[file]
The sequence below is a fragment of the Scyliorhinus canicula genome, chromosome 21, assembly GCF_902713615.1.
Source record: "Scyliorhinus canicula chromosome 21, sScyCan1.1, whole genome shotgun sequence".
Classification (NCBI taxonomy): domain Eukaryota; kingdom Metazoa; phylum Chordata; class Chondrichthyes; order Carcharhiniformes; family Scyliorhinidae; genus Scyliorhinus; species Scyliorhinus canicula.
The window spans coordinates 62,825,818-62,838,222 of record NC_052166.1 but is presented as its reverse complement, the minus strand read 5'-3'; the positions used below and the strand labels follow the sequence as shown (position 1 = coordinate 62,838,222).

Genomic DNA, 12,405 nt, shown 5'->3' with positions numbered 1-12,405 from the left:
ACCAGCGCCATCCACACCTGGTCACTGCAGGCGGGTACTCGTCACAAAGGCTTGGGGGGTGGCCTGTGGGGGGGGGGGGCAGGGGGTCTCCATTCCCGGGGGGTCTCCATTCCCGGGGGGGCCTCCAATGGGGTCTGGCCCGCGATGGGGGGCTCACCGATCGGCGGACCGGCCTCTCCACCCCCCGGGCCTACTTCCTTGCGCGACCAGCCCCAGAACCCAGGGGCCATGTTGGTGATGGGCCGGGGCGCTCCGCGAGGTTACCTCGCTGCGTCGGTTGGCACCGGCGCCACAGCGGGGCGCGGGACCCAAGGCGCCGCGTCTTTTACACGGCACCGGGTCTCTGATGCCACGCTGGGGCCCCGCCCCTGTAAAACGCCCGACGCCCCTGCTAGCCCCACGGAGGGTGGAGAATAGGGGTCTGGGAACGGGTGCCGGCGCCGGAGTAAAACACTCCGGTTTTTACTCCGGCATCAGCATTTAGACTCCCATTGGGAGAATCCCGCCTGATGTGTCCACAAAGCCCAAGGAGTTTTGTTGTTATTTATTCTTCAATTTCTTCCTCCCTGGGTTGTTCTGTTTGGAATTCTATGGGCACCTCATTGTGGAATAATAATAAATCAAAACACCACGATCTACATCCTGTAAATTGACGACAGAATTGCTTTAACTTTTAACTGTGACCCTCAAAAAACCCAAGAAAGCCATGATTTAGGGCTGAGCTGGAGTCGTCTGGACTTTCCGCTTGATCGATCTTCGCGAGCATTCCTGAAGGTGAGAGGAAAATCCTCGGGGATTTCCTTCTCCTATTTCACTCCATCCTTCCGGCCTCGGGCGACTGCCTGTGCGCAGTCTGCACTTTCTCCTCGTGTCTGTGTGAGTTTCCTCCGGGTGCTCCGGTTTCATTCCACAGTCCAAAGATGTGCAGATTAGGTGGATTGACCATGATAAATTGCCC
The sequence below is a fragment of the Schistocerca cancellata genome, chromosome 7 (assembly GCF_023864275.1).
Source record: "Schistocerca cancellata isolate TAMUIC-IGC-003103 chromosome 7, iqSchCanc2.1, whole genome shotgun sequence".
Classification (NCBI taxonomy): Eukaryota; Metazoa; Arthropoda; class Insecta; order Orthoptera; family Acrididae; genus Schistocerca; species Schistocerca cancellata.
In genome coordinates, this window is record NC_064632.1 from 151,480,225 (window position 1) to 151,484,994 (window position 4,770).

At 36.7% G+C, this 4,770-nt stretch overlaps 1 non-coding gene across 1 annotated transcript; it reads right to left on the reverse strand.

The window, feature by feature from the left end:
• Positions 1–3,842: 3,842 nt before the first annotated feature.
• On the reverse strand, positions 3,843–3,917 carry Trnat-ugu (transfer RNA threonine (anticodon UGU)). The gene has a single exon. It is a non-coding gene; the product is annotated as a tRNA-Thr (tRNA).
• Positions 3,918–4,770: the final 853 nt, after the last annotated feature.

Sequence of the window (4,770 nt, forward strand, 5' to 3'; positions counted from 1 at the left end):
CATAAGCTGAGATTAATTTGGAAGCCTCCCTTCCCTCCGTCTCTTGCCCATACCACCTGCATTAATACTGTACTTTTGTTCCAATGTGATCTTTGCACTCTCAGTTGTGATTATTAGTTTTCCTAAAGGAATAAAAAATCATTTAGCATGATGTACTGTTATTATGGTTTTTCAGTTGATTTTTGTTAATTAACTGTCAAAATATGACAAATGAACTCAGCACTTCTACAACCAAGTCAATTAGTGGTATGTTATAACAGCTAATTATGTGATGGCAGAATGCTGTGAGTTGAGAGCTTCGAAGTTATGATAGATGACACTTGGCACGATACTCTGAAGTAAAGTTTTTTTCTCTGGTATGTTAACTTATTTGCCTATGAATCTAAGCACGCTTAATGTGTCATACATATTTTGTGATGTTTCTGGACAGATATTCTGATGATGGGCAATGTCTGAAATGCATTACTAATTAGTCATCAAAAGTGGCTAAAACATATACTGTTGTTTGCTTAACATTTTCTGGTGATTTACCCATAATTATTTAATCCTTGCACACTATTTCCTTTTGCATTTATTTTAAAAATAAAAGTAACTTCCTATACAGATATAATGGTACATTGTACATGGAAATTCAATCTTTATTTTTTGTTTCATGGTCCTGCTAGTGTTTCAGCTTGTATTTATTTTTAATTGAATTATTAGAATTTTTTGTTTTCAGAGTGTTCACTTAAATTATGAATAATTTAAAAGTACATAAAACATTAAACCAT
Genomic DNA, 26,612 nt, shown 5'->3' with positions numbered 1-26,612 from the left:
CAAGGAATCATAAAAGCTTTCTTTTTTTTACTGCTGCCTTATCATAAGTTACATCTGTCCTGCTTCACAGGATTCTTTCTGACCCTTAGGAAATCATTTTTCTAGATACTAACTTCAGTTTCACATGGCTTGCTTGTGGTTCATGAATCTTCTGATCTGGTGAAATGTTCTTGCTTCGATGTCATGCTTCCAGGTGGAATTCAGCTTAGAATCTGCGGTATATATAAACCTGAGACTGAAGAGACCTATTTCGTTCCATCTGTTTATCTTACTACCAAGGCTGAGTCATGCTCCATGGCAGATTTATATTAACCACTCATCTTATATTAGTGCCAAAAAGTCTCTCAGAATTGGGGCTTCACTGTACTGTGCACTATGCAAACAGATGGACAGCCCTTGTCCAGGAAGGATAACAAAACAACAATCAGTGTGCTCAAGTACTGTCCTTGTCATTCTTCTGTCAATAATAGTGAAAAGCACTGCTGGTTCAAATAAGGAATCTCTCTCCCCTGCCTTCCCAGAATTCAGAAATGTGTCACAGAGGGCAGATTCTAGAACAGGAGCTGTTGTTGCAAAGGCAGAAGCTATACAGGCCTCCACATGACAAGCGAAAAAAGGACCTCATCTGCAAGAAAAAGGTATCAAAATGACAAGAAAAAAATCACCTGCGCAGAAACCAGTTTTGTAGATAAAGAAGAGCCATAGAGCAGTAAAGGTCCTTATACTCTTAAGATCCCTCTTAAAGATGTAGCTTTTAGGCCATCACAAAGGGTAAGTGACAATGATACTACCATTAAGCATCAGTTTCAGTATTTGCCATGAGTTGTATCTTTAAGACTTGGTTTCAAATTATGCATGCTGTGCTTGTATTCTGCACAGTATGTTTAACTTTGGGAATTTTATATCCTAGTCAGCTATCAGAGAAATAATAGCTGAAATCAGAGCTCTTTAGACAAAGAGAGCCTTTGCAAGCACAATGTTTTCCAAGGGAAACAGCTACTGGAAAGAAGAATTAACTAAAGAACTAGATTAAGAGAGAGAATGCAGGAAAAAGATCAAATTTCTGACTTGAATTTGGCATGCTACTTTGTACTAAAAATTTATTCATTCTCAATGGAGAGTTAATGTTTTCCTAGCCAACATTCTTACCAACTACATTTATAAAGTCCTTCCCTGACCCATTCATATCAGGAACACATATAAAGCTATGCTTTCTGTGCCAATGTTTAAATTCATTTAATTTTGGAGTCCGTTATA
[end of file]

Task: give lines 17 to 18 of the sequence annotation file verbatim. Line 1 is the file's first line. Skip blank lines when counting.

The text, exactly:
CATAAGCTGAGATTAATTTGGAAGCCTCCCTTCCCTCCGTCTCTTGCCCATACCACCTGCATTAATACTGTACTTTTGTTCCAATGTGATCTTTGCACTCTCAGTTGTGATTATTAGTTTTCCTAAAGGAATAAAAAATCATTTAGCATGATGTACTGTTATTATGGTTTTTCAGTTGATTTTTGTTAATTAACTGTCAAAATATGACAAATGAACTCAGCACTTCTACAACCAAGTCAATTAGTGGTATGTTATAACAGCTAATTATGTGATGGCAGAATGCTGTGAGTTGAGAGCTTCGAAGTTATGATAGATGACACTTGGCACGATACTCTGAAGTAAAGTTTTTTTCTCTGGTATGTTAACTTATTTGCCTATGAATCTAAGCACGCTTAATGTGTCATACATATTTTGTGATGTTTCTGGACAGATATTCTGATGATGGGCAATGTCTGAAATGCATTACTAATTAGTCATCAAAAGTGGCTAAAACATATACTGTTGTTTGCTTAACATTTTCTGGTGATTTACCCATAATTATTTAATCCTTGCACACTATTTCCTTTTGCATTTATTTTAAAAATAAAAGTAACTTCCTATACAGATATAATGGTACATTGTACATGGAAATTCAATCTTTATTTTTTGTTTCATGGTCCTGCTAGTGTTTCAGCTTGTATTTATTTTTAATTGAATTATTAGAATTTTTTGTTTTCAGAGTGTTCACTTAAATTATGAATAATTTAAAAGTACATAAAACATTAAACCAT
Genomic DNA, 26,612 nt, shown 5'->3' with positions numbered 1-26,612 from the left: